S – Social Media Creates Dystopia in “The Circle”

Circle

 

 

“It’s not nourishing.  It’s like snack food.  You know how they engineer this food?  They scientifcally determine precisely how much salt and fat they need to include to keep you eating.  You’re not hungry, you don’t need the food, it does nothing for you, but you keep eating these empty calories.  This is what you’re pushing.  Same thing.  Endless empty calories, but the ditital-social equivalent.  And you calibrate it so it’s equally addictive.” – Mercer, “The Circle”

There is no questioning the fact that social media has transformed our world.  What is up for debate is whether our world is better or worse given the change.  According to The Circle, a fictional bestseller by Dave Eggers, social media has the potential to rob us of all that we hold dear if allowed to go unchecked.

The Circle follows the story of Mae, a talented young college graduate who lands her dream job at the largest social media corporation in the world.  At first Mae is dazzled by the advanced technology, the feeling of connection to millions of other people in the world, and the ability to generate worldwide change with nothing more than a few keystrokes.  Before long, however, things begin to take a darker turn.  Soon the corporation is printing slogans like “PRIVACY IS THEFT,” and making those who are audacious enough to keep certain moments to themselves out to be dangerous criminals.  Before long, the characters find themselves living in a world where they must allow every moment of their lives to be completely transparent and open for viewing by the public eye…or else.

While this may sound crazy, while reading the book it all feels very real, and absolutely possible.  As young Mae finds herself straining to keep up with an endless flow of data  – numbers regarding her health, numbers of followers, numbers of comments, numbers of messages awaiting her response – most modern readers will find themselves staring in a mirror.  Social media is portrayed as something like a beautiful shark – an entity that mesmerizes the public with its countless benefits, but is tinged with a raw danger that is very real.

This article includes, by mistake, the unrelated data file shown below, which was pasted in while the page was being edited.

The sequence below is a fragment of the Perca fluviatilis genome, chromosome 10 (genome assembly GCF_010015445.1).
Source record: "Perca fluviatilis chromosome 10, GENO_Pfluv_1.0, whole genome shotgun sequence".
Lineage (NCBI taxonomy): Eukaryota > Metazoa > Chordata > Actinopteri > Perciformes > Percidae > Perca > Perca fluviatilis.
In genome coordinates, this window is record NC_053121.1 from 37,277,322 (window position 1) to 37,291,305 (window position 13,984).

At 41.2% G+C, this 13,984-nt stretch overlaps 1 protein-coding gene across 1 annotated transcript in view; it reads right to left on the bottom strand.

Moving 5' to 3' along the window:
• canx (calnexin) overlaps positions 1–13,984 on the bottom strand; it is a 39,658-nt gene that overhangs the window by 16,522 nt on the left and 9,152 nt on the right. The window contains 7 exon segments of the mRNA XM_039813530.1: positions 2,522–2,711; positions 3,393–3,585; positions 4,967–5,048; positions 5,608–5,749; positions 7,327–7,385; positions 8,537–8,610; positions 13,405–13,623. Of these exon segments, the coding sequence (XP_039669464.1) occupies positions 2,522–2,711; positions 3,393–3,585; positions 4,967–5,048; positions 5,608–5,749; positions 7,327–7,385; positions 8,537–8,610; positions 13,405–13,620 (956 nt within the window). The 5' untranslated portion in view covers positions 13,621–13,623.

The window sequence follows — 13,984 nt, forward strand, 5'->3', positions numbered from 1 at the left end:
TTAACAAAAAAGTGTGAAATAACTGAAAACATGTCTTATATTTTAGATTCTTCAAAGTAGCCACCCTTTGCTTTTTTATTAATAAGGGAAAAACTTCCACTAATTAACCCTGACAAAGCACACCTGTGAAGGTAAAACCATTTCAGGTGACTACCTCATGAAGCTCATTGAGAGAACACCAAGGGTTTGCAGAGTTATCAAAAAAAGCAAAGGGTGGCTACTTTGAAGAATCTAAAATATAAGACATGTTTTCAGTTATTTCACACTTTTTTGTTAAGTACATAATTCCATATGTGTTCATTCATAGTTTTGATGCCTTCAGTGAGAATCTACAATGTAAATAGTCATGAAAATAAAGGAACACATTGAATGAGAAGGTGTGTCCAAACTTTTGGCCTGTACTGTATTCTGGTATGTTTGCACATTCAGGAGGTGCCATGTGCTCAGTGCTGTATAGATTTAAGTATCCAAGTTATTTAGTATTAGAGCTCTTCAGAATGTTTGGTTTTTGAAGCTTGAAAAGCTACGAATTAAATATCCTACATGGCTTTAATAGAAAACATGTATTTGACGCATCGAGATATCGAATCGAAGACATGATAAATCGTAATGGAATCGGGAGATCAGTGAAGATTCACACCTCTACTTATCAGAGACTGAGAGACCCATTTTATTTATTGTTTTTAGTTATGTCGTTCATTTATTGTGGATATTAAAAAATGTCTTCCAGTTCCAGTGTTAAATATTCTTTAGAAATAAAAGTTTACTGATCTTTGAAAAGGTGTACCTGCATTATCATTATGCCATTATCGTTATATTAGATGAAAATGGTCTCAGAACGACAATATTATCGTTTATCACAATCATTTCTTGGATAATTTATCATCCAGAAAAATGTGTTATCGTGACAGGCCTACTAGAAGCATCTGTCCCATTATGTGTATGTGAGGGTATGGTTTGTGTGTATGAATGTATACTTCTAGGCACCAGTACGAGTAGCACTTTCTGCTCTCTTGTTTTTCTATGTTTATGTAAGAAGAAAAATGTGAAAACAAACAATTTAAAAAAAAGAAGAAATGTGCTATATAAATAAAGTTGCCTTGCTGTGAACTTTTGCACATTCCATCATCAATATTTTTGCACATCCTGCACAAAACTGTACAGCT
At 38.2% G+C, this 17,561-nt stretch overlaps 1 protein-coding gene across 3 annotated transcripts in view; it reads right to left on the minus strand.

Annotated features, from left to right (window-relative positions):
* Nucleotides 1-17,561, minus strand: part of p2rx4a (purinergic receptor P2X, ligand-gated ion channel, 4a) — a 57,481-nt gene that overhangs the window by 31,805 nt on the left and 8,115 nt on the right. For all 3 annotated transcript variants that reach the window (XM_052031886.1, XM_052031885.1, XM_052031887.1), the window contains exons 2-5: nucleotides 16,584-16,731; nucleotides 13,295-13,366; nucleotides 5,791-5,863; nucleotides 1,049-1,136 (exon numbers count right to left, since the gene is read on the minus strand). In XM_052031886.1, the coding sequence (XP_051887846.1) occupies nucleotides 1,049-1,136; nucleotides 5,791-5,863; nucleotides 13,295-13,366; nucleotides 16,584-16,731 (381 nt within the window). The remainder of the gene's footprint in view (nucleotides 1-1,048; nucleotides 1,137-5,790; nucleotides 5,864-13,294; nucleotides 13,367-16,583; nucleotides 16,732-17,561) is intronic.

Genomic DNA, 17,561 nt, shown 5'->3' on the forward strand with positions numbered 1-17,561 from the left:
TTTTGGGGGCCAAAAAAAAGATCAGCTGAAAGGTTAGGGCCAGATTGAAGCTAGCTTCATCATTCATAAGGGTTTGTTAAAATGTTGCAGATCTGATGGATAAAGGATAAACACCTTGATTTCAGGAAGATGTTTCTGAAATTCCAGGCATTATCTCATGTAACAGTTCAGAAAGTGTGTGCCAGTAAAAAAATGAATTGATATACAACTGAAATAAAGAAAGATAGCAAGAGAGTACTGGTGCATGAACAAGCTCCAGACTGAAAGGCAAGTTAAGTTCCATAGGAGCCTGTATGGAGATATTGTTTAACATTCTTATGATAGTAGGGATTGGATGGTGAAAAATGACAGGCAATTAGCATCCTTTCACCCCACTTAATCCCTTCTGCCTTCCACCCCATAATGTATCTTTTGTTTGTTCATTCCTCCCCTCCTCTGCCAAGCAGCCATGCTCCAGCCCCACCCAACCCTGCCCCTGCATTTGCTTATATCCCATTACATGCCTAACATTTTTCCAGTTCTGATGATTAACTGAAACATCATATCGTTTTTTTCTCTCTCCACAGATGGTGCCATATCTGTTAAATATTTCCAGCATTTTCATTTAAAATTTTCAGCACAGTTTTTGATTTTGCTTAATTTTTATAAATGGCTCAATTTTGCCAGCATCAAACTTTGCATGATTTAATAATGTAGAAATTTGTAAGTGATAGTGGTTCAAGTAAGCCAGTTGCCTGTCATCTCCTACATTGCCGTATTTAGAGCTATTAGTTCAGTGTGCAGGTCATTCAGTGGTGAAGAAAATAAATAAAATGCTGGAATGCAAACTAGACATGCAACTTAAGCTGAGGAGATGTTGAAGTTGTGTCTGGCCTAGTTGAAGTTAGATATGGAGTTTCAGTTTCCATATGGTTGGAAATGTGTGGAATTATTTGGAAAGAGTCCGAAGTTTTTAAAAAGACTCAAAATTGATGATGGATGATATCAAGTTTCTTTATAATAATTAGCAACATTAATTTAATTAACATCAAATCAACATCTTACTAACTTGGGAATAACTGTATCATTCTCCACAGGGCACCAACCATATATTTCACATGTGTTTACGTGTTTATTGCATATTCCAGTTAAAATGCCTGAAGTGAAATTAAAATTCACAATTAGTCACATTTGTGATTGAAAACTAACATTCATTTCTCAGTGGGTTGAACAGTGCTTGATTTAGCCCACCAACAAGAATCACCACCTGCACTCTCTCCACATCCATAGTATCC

Eggers creates a cast of characters who are both believable and likeable as young, tech-savvy consumers driven by the desire to use their skills to generate positive change.  His writing style is modern and sleek, but packs quite a punch.  The book contains no chapter divisions, but reads continuously – very much like an endless social media news feed.  The sheer mass of text readers are trying to digest at any given point may leave them feeling exhausted and emotionally spent – which is, in itself, a commentary on the effects of social media!

My one beef with this novel was the use of strong language and a few suggestive themes throughout the course of the book.  These additions were completely unnecessary, and actually come off as being quite offensive and out of place.  For this reason, this book is not recommended for younger readers – not even older teens.

The book will give you and your friends plenty to discuss, however.  Its commentary on social media and the future of society as we know it is extremely thought-provoking, and a little terrifying.  Read this one, and it is sure to haunt your thoughts.

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S

Today’s post is part of the A-to-Z Challenge, where participants commit to posting one article for each day during the month of April – one for every letter of the alphabet.  

 

 

 

Check back here at “The Artistic Christian” for a daily slice of art (art reviews, practical tips, and motivation for artists), all steeped in a rich Christian worldview.

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8 thoughts on “S – Social Media Creates Dystopia in “The Circle”

  1. It was an interesting book, for sure. I personally wasn’t thrilled with it – mostly due to the strong language and suggestive scenes. That kind of ruined it for me. I do agree that the dependence on social media in this book seems very possible, even in my own lifetime. It’s kind of freaky, actually.

    I am excited to see the movie though. After all, the movie trailer is what led me to read the book in the first place!

    Liked by 1 person

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